The monster, finally seen 33 minutes into the film as it attacks an Eskimo village, looks silly when flying and it comes with a drone buzz. It gets some action climbing the Washington Monument -- but does not destroy it, leaving such historic artifacts for Roland Emmerich to destroy in the future -- and turns over a bus, until hiding in a tunnel for the ending, which is similar to "Them!" (1954).

A couple of interesting things to point out: the military, both on the ground and in the air, has really bad aim; and one of the newspaper headlines as the creature makes its way down the East Coast reads, "Mantis Reported at Bangor." Go Maine! Bonus features include audio commentary by film historians Tom Weaver (he points out borrowed scenes) and David Schecter; the "Mystery Science Theater 3000" take on the film (1997, 92 min.); and a stills gallery (7:56). The film, which has a lot of padding, was shot in 13 days, with one additional day for close-ups added three months later. The director was Nathan Juran ("Attack of the 50 Foot Woman"), who uses a documentary film style much of the time to lend some credence to the plot. This is a new 2K scan of the original film elements. Grade: film 2 stars; extras 3.5 stars

Queen of Outer Space (1958, Warner Archive Blu-ray, NR, 79 min.). This time the menace is provided by man-hating, mini-skirt-wearing Venusians, who, under Queen Yllena (Laurie Mitchell of "Attack of the Puppet People," "Missile to the Moon"), have killed most of the men on Venus and sent some scientists to an orbiting prison. A three-member U.S. space crew is transporting a scientist to the space station he designed and helped build, when the Venusians' Beta Disintegrator ray destroys the space station -- after quite a few misses (can't anyone shoot well in these films) and then is tempered enough so it only disables the rocker ship and makes it crash land on Venus.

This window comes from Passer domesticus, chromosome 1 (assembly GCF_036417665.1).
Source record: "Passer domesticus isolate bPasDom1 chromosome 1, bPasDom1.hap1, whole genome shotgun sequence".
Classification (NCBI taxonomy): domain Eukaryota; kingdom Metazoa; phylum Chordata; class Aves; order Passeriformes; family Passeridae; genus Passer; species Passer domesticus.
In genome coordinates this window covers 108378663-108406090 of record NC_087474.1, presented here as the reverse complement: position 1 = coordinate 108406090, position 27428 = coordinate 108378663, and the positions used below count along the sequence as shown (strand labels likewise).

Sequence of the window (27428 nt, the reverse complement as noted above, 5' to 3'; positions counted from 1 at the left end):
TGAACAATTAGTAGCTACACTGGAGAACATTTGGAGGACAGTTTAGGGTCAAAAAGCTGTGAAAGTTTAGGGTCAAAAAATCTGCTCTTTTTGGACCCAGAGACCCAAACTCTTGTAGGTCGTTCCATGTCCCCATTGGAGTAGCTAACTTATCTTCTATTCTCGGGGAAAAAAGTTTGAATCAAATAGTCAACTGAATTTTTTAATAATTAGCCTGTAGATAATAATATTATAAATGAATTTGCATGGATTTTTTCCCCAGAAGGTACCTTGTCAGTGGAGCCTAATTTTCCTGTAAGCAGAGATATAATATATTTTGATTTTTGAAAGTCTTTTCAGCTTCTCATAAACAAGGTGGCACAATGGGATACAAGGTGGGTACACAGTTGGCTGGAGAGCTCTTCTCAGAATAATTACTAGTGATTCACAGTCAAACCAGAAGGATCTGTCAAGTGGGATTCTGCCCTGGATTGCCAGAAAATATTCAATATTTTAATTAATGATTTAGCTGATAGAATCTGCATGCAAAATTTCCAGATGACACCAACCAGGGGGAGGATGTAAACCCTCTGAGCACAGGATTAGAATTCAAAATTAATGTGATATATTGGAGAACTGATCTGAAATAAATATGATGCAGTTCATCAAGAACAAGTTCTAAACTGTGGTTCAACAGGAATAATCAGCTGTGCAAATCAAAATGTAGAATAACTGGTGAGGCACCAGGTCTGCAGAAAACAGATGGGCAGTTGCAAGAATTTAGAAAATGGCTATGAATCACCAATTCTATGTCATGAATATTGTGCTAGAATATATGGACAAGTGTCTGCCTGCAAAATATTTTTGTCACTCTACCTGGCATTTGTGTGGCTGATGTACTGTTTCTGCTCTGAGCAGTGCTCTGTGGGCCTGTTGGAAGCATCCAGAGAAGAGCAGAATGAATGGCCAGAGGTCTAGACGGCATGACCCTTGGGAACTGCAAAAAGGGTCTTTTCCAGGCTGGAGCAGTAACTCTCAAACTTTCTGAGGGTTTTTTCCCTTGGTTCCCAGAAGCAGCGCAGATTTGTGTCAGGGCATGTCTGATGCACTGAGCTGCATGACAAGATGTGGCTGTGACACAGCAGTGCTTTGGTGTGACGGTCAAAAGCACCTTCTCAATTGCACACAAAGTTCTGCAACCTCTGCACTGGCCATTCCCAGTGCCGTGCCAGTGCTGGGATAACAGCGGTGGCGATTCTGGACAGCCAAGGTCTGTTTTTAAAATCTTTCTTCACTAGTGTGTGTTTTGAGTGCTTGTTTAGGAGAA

The crew of the spaceship are Cmdr. Neal Patterson (Eric Fleming of TV's "Rawhide"), Lt. Mike Cruze (Dave Willock of "Whatever Happened to Baby Jane?," TV's "Hogan's Heroes"), the funny one, and Lt. Larry Turner (Patrick Waltz of "The Silencers"), the one always kissing his current girlfriend. The scientist is Professor Konrad (Paul Birch of "Not of This Earth," "The Beast With a Million Eyes," "The Man Who Shot Liberty Valance"). On Venus, not all the women support Queen Yllana and her man-less society. Chief among the "rebels" is Talleah (Zsa Zsa Gabor of "Moulin Rouge," "The Naked Gun 2 1/2: The Smell of Fear").